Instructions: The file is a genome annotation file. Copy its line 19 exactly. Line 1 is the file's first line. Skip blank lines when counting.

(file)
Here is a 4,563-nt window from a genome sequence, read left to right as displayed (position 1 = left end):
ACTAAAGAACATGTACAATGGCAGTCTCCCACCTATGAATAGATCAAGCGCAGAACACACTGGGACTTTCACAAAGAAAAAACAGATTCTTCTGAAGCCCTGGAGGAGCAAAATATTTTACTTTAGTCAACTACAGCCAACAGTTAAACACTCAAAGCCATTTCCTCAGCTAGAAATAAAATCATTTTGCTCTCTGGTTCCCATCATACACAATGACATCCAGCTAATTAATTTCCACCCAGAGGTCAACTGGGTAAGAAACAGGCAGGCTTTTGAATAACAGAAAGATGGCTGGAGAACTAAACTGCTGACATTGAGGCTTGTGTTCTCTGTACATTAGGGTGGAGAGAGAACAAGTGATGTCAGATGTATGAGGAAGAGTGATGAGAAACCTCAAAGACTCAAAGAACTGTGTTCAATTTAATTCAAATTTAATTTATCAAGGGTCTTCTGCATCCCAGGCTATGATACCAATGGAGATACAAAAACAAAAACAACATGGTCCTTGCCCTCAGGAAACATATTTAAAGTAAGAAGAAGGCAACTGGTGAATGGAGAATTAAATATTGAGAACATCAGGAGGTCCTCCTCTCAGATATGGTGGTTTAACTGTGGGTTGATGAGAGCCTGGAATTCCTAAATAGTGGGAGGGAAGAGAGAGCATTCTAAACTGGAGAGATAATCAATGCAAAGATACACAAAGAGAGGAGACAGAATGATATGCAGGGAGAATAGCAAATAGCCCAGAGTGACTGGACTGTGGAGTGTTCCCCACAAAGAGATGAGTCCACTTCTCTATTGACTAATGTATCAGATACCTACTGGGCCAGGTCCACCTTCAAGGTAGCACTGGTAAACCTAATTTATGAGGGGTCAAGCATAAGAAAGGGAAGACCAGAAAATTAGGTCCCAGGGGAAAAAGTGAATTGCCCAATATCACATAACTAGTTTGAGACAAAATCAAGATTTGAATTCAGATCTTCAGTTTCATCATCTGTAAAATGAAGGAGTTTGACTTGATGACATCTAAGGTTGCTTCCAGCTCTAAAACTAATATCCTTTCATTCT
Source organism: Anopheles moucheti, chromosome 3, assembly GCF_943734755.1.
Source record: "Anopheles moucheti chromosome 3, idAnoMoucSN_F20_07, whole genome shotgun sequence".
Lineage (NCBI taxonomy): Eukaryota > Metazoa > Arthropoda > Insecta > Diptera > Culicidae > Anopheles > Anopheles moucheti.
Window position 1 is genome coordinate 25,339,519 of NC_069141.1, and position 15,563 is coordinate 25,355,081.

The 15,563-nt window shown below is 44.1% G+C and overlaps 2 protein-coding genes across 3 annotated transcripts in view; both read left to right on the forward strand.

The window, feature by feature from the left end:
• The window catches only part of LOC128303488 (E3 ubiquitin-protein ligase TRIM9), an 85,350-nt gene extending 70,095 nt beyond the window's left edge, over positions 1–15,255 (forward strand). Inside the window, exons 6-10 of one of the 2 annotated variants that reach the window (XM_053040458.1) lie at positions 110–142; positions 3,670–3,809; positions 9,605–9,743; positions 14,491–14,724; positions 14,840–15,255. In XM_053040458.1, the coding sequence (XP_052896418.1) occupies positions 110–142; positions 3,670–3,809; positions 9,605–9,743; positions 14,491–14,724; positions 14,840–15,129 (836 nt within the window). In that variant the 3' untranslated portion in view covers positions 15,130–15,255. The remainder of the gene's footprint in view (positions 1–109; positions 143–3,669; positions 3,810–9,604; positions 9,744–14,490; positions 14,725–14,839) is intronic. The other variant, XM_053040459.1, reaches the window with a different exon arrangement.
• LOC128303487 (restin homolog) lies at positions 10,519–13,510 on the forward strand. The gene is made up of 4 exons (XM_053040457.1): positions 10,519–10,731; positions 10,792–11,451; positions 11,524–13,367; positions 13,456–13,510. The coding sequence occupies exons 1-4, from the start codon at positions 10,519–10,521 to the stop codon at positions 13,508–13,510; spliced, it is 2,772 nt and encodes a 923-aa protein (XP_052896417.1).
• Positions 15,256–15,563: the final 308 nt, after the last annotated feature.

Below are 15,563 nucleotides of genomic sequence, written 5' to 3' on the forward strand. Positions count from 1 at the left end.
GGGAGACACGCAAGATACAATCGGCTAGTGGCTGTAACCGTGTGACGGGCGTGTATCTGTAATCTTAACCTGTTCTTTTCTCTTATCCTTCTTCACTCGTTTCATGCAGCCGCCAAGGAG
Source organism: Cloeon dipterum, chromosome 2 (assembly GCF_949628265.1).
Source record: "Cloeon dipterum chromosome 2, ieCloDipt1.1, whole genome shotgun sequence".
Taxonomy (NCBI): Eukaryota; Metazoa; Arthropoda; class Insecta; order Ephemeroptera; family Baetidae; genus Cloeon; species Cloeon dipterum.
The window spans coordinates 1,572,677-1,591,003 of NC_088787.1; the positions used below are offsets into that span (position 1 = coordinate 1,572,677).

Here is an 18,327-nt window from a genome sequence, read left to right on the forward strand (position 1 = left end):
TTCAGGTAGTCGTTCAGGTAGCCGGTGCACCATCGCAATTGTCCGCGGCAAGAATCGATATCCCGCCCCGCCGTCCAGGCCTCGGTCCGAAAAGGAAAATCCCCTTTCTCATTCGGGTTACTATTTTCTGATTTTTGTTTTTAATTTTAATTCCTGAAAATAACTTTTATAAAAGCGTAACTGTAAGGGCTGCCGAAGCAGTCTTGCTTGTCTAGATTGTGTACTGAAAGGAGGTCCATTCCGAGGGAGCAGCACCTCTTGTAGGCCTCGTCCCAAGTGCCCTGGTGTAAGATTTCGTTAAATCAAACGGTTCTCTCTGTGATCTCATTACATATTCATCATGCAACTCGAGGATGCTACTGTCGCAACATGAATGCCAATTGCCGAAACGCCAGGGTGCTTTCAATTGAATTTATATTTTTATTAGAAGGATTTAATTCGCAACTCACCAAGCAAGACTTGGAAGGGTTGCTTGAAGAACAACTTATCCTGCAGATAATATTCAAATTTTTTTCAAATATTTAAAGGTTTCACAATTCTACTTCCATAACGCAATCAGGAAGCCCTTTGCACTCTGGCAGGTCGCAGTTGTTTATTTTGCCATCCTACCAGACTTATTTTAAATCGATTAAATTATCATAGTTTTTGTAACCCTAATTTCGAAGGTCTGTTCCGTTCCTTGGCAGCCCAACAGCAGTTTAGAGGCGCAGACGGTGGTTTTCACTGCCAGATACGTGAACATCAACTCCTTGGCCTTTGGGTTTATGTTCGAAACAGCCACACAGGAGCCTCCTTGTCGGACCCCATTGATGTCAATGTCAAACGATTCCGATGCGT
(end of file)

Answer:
TTCAGGTAGTCGTTCAGGTAGCCGGTGCACCATCGCAATTGTCCGCGGCAAGAATCGATATCCCGCCCCGCCGTCCAGGCCTCGGTCCGAAAAGGAAAATCCCCTTTCTCATTCGGGTTACTATTTTCTGATTTTTGTTTTTAATTTTAATTCCTGAAAATAACTTTTATAAAAGCGTAACTGTAAGGGCTGCCGAAGCAGTCTTGCTTGTCTAGATTGTGTACTGAAAGGAGGTCCATTCCGAGGGAGCAGCACCTCTTGTAGGCCTCGTCCCAAGTGCCCTGGTGTAAGATTTCGTTAAATCAAACGGTTCTCTCTGTGATCTCATTACATATTCATCATGCAACTCGAGGATGCTACTGTCGCAACATGAATGCCAATTGCCGAAACGCCAGGGTGCTTTCAATTGAATTTATATTTTTATTAGAAGGATTTAATTCGCAACTCACCAAGCAAGACTTGGAAGGGTTGCTTGAAGAACAACTTATCCTGCAGATAATATTCAAATTTTTTTCAAATATTTAAAGGTTTCACAATTCTACTTCCATAACGCAATCAGGAAGCCCTTTGCACTCTGGCAGGTCGCAGTTGTTTATTTTGCCATCCTACCAGACTTATTTTAAATCGATTAAATTATCATAGTTTTTGTAACCCTAATTTCGAAGGTCTGTTCCGTTCCTTGGCAGCCCAACAGCAGTTTAGAGGCGCAGACGGTGGTTTTCACTGCCAGATACGTGAACATCAACTCCTTGGCCTTTGGGTTTATGTTCGAAACAGCCACACAGGAGCCTCCTTGTCGGACCCCATTGATGTCAATGTCAAACGATTCCGATGCGT